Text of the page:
Article by Carla Waters
For many therapists, treating a dual diagnosis of mental illness and substance abuse is comparable to the age-old conundrum: which came first — the chicken or the egg? They strive to deliver quality care by identifying and treating whichever condition came first. By treating what came first in the sequence of events, they believe that patients can expect an improvement in the condition that came second. It is not often the case, however, that ameliorating an earlier condition will lead to improvement in a subsequent condition.
Although a mental health disorder does sometimes lead to addiction for some individuals, this does not necessarily have to be the case. Certain types of drug use, such as over-indulgence in hallucinogens, can cause permanent changes to the brain’s structure and chemistry which may result in long term mental health issues including anxiety and schizophrenia.
It is paramount for clinicians to gain insights into a patient’s health and history prior to delivering treatment tailored to their dual diagnosis, especially because narrowly concentrating on just one of a pair of disorders likely won’t contribute significantly to long-term progress.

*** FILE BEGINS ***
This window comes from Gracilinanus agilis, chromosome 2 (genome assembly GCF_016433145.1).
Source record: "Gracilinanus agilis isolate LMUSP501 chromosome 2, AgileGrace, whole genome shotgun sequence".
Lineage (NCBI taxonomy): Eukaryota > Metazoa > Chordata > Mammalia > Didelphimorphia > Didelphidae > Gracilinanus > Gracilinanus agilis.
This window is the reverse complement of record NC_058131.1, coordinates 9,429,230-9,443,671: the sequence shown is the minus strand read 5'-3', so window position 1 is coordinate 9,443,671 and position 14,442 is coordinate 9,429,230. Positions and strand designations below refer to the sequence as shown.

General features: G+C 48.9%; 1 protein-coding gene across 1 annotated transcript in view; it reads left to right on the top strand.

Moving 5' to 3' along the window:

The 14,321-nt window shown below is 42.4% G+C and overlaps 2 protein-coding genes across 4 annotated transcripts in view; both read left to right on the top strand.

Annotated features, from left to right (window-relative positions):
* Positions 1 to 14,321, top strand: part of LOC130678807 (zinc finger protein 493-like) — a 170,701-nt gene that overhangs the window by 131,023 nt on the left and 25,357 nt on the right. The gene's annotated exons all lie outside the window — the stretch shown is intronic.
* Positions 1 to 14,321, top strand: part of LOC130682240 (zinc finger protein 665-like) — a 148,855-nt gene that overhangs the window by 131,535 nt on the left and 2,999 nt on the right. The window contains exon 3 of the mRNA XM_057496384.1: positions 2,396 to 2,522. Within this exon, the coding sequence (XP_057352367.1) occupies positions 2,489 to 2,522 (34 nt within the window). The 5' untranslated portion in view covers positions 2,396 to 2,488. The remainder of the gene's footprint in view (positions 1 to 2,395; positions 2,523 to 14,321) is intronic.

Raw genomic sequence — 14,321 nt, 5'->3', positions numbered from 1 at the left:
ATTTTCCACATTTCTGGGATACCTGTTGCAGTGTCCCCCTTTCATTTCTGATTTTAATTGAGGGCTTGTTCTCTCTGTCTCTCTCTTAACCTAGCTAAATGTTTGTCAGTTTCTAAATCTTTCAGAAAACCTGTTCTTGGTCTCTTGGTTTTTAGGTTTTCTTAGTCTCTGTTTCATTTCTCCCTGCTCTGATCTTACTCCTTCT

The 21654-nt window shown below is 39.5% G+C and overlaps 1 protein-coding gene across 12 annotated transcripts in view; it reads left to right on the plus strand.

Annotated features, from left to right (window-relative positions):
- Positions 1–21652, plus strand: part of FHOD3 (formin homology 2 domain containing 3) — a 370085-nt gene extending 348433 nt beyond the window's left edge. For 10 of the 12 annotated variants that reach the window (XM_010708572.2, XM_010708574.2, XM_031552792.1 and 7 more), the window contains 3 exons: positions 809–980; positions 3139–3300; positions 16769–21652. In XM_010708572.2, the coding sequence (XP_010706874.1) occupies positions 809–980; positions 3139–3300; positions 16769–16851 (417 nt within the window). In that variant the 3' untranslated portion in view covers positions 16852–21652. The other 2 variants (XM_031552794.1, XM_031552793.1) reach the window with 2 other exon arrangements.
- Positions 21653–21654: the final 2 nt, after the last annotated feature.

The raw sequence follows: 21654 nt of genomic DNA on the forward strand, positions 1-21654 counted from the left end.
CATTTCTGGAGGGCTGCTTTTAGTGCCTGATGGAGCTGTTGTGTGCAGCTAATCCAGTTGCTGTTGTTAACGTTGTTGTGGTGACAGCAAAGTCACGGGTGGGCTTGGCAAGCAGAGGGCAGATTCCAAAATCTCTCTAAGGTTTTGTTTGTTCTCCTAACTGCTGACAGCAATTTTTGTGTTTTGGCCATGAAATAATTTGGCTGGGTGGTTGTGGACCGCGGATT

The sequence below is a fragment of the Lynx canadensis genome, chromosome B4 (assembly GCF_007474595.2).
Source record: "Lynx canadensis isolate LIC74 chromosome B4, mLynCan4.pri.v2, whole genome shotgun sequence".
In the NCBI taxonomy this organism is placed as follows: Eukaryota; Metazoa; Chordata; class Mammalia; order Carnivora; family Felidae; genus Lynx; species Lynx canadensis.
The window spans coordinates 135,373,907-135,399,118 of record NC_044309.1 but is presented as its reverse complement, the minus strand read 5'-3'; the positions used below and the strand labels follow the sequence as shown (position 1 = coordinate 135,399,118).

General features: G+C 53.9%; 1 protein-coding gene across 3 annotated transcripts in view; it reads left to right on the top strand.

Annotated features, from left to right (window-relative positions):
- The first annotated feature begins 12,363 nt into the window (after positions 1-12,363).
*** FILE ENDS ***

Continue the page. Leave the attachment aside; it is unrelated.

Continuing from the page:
Recovery from multiple conditions: the Strengths of a multifaceted approach
While traditional treatment for substance abuse disorders may offer short-term relief, it is unlikely to lead to a lasting recovery. Consequently, the majority of addiction medicine professionals are now proposing a dual treatment plan that addresses both addiction and mental illness at once. Rather than only treating the apparent symptoms, this form of therapy encourages a complete and holistic approach tailored to address an individual’s core issues.
It is essential to identify the triggers behind behavior in dual diagnosis patients rather than merely focusing on the conduct itself. Moreover, it is essential to identify the causes of substance use in addition to a clinical diagnosis of any mental health condition. Did the substance use begin to combat anxiety? To reduce the effects of depression? To attempt to conceal feelings of loneliness and exclusion? Understanding the root causes of these experiences and decisions makes it simpler to provide powerful coping strategies, therapeutic techniques, and psychoanalytical treatment paths that will ultimately lead to improved health and wellbeing.
Carla Waters writes from the United States (The Florida House Experience [FHE], 505 S. Federal Hwy #2, Deerfield Beach, Florida, 33441)
On behalf of the FHE Health Outreach Team